This includes failing to attend your scheduled appointments such as biometrics or fingerprinting appointments or not appearing on your green card interview. Both of these are required and should be attended to if you wish to succeed in your green card application.
Reason Number 4: You missed your deadlines.
The USCIS will send a form to your mailing address if they need more information from you. This form is called the Request for Evidence or RFE form and has a strict deadline. If you missed out on responding to it because you gave the wrong address or probably moved out of your declared address, USCIS could decline your application.
Reason Number 5: You overlooked or made some mistakes on crucial paperwork in your application.
These mistakes can be as simple as:
- Failing to provide certified translations to documents that are not in English.
- Missing out on information on your application. It is vital to fill out the form entirely. If a question does not apply to you, it is best to put “N/A” on the blank.
- Not paying the appropriate fees. There are different charges for each green card application category. Not paying the correct fees will result in the non-processing of your application.
- Using electronic signatures instead of actual signed-on with pen signatures in the application.
- Or the photos you used did not meet the requirements. USCIS required passport-style photos.
Reason Number 6: Somebody at the USCIS messed up.
Sometimes, your application can be rejected not because of your own fault but because somebody from the USCIS made a mistake. Such errors such as misencoding your information, misplacing your documents, or even forgetting to send notices to you can happen. Be ready to file an appeal if this happens.
Reason Number 7: You do not have the financial means to stay.
Unfortunately, money makes the world go round. The same thing applies to a green card application. If you do not have proof that you have enough financial resources to live in the US, or if you are likely to become a burden in the country, you will most likely get a green card denial.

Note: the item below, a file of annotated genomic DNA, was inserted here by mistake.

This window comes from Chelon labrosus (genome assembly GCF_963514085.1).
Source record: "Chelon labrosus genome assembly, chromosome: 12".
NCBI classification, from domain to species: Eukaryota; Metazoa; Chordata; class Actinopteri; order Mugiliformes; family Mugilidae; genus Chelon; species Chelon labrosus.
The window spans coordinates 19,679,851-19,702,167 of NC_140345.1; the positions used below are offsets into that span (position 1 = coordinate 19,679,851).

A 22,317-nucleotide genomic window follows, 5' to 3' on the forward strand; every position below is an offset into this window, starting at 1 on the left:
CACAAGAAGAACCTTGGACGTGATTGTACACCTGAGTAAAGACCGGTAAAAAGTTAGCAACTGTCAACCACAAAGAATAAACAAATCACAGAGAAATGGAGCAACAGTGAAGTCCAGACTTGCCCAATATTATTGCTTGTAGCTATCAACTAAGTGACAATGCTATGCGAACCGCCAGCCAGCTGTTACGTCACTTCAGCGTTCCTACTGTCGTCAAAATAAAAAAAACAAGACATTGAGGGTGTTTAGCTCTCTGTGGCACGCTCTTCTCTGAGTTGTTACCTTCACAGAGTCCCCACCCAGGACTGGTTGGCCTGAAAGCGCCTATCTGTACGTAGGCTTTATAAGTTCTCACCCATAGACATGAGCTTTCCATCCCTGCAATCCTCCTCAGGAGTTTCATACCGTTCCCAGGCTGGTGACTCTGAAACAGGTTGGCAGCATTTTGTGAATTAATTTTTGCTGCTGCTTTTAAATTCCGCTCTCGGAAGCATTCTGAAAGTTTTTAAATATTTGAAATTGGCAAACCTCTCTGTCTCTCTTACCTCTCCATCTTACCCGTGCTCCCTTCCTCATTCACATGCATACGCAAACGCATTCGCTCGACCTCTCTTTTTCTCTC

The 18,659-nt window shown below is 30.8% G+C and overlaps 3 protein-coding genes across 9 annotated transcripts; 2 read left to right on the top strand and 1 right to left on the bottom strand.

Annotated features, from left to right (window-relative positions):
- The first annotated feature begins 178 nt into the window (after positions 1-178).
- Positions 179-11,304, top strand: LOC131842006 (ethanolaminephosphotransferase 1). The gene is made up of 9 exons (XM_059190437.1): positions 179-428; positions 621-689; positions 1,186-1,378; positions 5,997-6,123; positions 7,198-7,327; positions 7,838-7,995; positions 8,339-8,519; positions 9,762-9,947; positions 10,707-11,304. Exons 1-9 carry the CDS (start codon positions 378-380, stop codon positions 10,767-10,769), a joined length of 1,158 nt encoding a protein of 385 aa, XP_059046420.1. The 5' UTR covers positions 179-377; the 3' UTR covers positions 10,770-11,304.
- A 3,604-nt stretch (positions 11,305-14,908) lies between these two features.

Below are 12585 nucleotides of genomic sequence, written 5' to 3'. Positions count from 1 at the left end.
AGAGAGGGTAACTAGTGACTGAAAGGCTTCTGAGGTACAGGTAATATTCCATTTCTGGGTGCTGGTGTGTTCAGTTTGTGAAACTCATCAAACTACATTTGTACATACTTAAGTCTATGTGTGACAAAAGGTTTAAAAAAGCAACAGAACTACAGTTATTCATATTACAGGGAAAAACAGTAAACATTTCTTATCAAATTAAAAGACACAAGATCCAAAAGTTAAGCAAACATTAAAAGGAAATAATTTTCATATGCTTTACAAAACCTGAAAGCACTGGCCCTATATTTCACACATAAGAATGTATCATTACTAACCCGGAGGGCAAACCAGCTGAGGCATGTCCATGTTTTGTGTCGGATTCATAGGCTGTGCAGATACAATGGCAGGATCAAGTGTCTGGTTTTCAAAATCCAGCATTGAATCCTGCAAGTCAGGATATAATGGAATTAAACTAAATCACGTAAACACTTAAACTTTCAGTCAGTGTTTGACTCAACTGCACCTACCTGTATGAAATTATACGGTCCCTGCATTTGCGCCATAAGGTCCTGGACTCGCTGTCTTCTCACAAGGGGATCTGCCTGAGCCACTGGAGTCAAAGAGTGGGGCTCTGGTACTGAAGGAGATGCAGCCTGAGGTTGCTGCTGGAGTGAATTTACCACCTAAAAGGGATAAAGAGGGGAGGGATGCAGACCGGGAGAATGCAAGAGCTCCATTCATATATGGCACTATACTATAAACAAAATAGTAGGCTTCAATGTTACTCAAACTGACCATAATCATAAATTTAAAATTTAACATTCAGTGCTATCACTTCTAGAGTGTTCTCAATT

Reason Number 8: You have a history of deportation or committed immigration fraud.
The US government can deny your request for a green card if you have a bad record in the immigration bureau. Those who stayed illegally in the US through misrepresentation or expired visas may also be denied a green card application.
Reason Number 9: You have a criminal record.
A criminal record can have far-reaching consequences. Certain criminal offenses such as theft, robbery, drug trafficking, rape, and the like can negatively affect your green card application. Not writing down your criminal history in your application is a No-No. If you have a criminal record, it is best to write it down together with an explanation that can support your eligibility.
Reason Number 10: Your poor health condition
The state of your health can also be a barrier to a successful green card application. A medical exam is a part of your green card application. Possible health barriers may occur if:
- you have been diagnosed with a communicable disease
- or you were found to have been a drug user
- you have a physical or mental disorder that can be a threat to yourself or to others
- or you failed to comply with the required vaccinations.
Get yourself an immigration attorney!
Don’t lose hope. There are ways to address any issues you may have discovered. You can call our immigration lawyers today if you want to discuss your case or need help on your green card or immigration journey, and we will let you know if and how we can help.
Remember, every case is different and we won’t take your money if we can’t help you. At Andres Mejer Law, we can help you get that chance to live permanently and legally here in the United States.Share This Post!